For the vast majority of workers in New Jersey, the law with regard to paid sick leave is about to change. On May 2, 2018, Governor Phil Murphy signed into law a bill that will take effect on Oct. 29, 2018 and require almost all Garden State employers to provide up to 40 hours of paid sick leave to their workers. The law makes New Jersey the 10th state, in addition to the District of Columbia, to have a paid sick leave law on the books. The Governor’s Office declared the law to be “one of the most expansive paid sick leave programs in the nation.” As with any employment right guaranteed by New Jersey law, it may sometimes be necessary to go to court to protect and enforce those rights. Whether it is paid sick leave, overtime, minimum wage, discrimination, or sexual harassment, if you think you have been harmed on the job by illegal conduct, contact a knowledgeable New Jersey employment attorney about your situations and the options available to you.
The new law will allow workers to accumulate one hour of paid sick leave for every 30 hours they work, up to a maximum of 40 hours. Most employers already offered paid sick leave to their workers, but one-third of the state’s workforce (approximately 1.2 million people) didn’t have access to paid sick leave, according to nj.com.
The new law will allow workers to use their paid sick leave for a variety of purposes. Seeking a diagnosis, care, treatment of, or recovery from your own mental illness or physical condition is obviously included. So is preventative care. You can also use your leave for the diagnosis, treatment, recovery, or preventative care of a loved one. If you or a family member has been a victim of domestic violence or sexual violence, the process of seeking services related to that violence is something for which you can use your paid sick leave. A “public health emergency” also qualifies. Thus, if, for example, officials close your office or your child’s school due to a flu outbreak, you can use your leave for this. “A school-related meeting or event with regard to” your child is also on the list.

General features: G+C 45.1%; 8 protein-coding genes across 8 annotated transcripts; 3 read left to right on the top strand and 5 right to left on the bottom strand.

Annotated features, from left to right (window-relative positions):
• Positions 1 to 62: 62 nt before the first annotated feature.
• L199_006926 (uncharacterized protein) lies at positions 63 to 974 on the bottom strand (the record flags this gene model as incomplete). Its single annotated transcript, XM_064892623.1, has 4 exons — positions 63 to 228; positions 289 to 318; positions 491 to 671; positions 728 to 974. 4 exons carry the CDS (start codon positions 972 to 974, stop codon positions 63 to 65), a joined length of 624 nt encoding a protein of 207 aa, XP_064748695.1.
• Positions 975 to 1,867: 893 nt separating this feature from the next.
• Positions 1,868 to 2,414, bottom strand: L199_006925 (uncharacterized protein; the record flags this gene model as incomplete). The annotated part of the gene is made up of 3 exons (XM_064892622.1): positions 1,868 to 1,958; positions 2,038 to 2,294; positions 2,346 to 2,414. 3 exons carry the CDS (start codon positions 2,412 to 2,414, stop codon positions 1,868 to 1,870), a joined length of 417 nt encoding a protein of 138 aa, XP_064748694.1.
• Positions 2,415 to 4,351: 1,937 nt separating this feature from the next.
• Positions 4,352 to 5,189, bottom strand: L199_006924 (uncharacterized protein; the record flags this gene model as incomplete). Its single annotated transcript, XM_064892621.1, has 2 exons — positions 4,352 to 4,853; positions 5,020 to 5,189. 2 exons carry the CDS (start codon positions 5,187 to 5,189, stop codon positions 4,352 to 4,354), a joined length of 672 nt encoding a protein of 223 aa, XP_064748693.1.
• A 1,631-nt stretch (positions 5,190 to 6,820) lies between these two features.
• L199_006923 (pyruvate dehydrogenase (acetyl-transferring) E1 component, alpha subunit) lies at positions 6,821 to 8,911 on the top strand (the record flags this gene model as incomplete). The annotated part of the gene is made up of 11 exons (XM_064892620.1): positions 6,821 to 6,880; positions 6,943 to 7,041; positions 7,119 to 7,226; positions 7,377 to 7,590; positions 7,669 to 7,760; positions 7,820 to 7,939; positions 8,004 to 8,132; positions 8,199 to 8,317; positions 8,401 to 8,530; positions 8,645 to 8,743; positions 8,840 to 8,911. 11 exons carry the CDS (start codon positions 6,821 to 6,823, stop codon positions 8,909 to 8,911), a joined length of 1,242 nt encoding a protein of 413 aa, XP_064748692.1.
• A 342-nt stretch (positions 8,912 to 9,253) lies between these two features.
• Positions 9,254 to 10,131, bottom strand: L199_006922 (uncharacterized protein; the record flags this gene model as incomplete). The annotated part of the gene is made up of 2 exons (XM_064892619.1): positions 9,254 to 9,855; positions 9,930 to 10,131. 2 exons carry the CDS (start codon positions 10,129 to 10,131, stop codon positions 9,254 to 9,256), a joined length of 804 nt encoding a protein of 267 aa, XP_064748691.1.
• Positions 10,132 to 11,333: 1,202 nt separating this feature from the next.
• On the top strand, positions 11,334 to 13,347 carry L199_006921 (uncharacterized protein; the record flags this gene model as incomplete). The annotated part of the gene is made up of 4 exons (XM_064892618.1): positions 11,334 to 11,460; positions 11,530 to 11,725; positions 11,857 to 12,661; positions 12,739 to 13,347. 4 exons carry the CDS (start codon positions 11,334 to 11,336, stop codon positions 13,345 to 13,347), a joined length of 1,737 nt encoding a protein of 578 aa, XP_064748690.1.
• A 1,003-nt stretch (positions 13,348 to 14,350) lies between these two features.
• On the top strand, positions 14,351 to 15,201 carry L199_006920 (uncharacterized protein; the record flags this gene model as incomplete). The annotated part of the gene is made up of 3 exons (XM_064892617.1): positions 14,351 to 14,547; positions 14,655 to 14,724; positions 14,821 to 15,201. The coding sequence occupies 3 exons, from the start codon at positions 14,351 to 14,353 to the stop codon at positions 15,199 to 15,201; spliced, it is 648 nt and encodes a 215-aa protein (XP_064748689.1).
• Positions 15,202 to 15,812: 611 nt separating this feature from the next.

A few groups are excluded. They include per diem health care workers, public employees who already have sick leave benefits, and construction workers whose employment is governed by an applicable collective bargaining agreement.
What if your employer does not comply with the new law even after it goes into effect? The statute says that any failure to pay an employee entitled to be paid under this law will “be regarded as a failure to meet the wage payment requirements of the ‘New Jersey State Wage and Hour Law.’” New Jersey law allows certain wage-and-hour plaintiffs to obtain both their unpaid wages and liquidated damages, which can amount to double the amount of lost wages.
When you believe that your employer has violated the law with regard to paying you overtime, sick leave, or the minimum wage, the law creates options for you to obtain those wages duly owed to you. The diligent New Jersey wage-and-hour attorneys at Phillips & Associates have been working diligently to protect and advance the rights of workers in this state for many years. Contact us online or at (609) 436-9087 today to set up a free and confidential consultation and to find out how we can help you.
More blog posts:
When You Are Entitled to Receive Additional Pay in New Jersey Even If You Are an ‘Exempt’ Employee, New Jersey Employment Lawyer Blog, Feb. 27, 2018
Contract’s Arbitration Provision Doesn’t Stop New Jersey Dancer from Pursuing Her Minimum Wage Lawsuit, New Jersey Employment Lawyer Blog, Oct. 16, 2017
Photo Credit: valelopardo, [CC0 License], via Pixabay